Principal Investigator

Awardee Organization

University Of Tx Md Anderson Can Ctr
United States

Fiscal Year
Activity Code
Early Stage Investigator Grants (ESI)
Not Applicable
Project End Date

Uncovering the Role of Colorectal Stem Cells on Disease Penetrance in Lynch Syndrome

Lynch syndrome is an autosomal dominant hereditary condition predisposing patients to develop mainly colorectal cancer with an estimated life-time risk as high as 80%, which is secondary to germline alterations in the DNA mismatch repair genes. However, it has an incomplete disease penetrance that varies widely depending on the genotype, age and gender of the patients. Penetrance studies looking into epidemiological factors as well as single gene-to-gene interactions within the metabolism of xenobiotics have failed to refine risk estimations in Lynch Syndrome, thus leading to boiler plate recommendations for colorectal cancer screening. Exposure to non-steroidal anti-inflammatory agents, in particular Aspirin, has been the only factor that has been able to modify disease penetrance (60% risk reduction). Our long-term goal is to explain the differences observed in colorectal penetrance in this patient population by understanding the molecular events driving colorectal carcinogenesis in Lynch Syndrome, so we can implement precision screening and chemoprevention. The objective of this application is to characterize the cellular and molecular changes induced by chemoprevention with non-steroidal antiinflammatory agents and Statins on colorectal stem cells that lead to reduction of colorectal cancer penetrance. Our central hypothesis is that variation of colorectal cancer penetrance among Lynch Syndrome patients is secondary to molecular changes directly involving the colorectal stem cell niche of the normal at-risk mucosa. The rationale supporting this proposal is based on our observations that (1) at-risk mucosa and polyps from Lynch Syndrome patients show transcriptional differences in intestinal stem cell signatures compared to normal mucosa of healthy controls; (2) chemoprevention with Simvastatin induces a profound modulation of colorectal cancer penetrance in an intestinal-specific mouse model of Lynch Syndrome; (3) chemoprevention with Simvastatin and Naproxen decreases intestinal stem cell markers and simultaneously increases differentiation markers in at-risk mucosa of Lynch Syndrome animal models. We propose to pursue the following three specific aims: (1) to define a signature of mismatch repair-deficient intestinal stem cells in vivo; (2) to assess the modulatory effect of Simvastatin and Naproxen as chemopreventive interventions on mismatch repair-deficient colorectal stem cells using patient-derived organoids and 3) to assess changes in stem cell and epithelial differentiation markers in normal colorectal mucosa biopsies of LS patients exposed to Naproxen in a Phase I chemoprevention trial. The innovation of this study lies in the use of chemopreventive agents as modifying tools of cancer penetrance to assess the role of colorectal stem cells and their related molecular pathways in the variation of colorectal cancer penetrance in Lynch Syndrome. This contribution will be significant because it will lead to the discovery of molecular markers for cancer risk prediction that will allow designing personalized plans for screening and preventive interventions in Lynch Syndrome patients.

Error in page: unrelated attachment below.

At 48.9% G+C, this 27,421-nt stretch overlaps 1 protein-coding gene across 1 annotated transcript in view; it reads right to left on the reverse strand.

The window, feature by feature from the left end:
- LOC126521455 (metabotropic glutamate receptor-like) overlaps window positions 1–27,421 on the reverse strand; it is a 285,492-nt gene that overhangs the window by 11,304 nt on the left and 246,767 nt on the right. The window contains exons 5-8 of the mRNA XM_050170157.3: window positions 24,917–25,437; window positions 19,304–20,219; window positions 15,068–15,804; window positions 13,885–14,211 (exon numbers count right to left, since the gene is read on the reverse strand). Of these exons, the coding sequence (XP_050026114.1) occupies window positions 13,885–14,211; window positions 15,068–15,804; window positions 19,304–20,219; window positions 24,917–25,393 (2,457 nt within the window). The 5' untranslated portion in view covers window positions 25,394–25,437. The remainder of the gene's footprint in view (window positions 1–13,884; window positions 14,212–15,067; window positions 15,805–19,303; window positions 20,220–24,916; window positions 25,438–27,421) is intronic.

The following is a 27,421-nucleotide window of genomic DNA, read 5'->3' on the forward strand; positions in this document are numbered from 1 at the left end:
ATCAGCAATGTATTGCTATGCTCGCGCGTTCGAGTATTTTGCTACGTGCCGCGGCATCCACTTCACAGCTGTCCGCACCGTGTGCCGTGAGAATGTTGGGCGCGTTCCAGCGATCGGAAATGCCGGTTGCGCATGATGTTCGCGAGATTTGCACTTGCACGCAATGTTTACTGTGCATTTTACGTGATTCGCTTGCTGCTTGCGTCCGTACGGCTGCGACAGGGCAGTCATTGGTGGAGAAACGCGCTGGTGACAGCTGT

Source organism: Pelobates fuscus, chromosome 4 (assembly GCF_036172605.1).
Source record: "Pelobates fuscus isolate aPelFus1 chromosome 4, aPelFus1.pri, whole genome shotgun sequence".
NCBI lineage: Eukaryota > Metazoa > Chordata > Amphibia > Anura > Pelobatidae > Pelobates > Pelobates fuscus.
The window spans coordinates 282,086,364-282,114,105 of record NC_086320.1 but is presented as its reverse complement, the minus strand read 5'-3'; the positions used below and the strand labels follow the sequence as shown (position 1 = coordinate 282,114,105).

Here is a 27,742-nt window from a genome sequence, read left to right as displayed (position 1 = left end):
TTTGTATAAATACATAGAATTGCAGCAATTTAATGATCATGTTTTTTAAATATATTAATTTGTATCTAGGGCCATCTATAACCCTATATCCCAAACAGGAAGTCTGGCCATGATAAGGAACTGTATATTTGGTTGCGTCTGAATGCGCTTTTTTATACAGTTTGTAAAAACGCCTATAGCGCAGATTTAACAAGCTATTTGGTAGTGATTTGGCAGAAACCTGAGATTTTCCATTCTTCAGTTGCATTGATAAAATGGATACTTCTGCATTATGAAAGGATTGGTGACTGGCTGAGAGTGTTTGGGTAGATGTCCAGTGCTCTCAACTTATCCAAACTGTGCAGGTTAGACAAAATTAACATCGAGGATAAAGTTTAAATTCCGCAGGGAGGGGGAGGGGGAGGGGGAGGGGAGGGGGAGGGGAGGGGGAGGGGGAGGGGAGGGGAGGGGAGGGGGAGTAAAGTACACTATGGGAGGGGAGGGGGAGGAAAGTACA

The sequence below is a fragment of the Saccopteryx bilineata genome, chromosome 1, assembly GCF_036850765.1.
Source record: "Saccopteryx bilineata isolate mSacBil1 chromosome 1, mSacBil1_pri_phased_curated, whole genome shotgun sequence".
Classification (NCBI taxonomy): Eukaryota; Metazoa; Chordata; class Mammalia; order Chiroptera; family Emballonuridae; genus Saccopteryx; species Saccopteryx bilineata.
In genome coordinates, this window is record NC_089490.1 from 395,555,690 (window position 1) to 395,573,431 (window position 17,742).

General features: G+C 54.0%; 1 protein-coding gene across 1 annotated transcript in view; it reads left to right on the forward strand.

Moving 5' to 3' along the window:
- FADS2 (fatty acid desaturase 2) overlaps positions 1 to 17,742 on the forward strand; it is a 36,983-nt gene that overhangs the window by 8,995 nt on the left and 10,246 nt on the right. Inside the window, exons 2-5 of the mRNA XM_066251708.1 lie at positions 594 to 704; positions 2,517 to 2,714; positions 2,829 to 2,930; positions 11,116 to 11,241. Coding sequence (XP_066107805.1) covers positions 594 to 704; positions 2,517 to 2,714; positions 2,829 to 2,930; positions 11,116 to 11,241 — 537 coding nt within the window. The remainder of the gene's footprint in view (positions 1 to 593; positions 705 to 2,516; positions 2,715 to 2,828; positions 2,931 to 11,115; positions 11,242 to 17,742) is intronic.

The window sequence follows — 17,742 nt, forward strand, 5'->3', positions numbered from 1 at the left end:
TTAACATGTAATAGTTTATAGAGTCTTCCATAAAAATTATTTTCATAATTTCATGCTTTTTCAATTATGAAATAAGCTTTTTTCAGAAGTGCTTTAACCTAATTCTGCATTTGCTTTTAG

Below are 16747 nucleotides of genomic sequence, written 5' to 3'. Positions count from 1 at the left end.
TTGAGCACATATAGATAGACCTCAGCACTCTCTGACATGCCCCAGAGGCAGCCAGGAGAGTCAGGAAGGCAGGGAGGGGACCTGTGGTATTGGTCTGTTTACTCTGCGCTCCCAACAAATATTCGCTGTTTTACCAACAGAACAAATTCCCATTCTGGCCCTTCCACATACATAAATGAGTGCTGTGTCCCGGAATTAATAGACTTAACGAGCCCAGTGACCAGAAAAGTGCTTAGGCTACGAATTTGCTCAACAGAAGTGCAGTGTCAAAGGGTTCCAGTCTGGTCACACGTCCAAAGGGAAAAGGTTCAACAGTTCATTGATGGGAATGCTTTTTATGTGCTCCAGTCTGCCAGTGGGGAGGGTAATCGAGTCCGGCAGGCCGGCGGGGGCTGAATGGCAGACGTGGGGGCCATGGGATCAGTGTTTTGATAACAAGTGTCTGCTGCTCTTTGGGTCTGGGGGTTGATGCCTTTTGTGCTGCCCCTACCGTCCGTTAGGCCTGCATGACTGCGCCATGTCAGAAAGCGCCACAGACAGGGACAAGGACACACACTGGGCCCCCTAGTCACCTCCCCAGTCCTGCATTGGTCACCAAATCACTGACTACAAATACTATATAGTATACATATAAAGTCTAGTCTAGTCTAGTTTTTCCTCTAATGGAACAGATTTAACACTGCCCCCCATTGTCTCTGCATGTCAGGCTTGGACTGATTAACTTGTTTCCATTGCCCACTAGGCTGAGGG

• Valle L, Vilar E, Tavtigian SV, Stoffel EM. Genetic predisposition to colorectal cancer: syndromes, genes, classification of genetic variants and implications for precision medicine. The Journal of pathology. 2019 Apr;247(5):574-588. Epub 2019 Feb 20. PMID: 30584801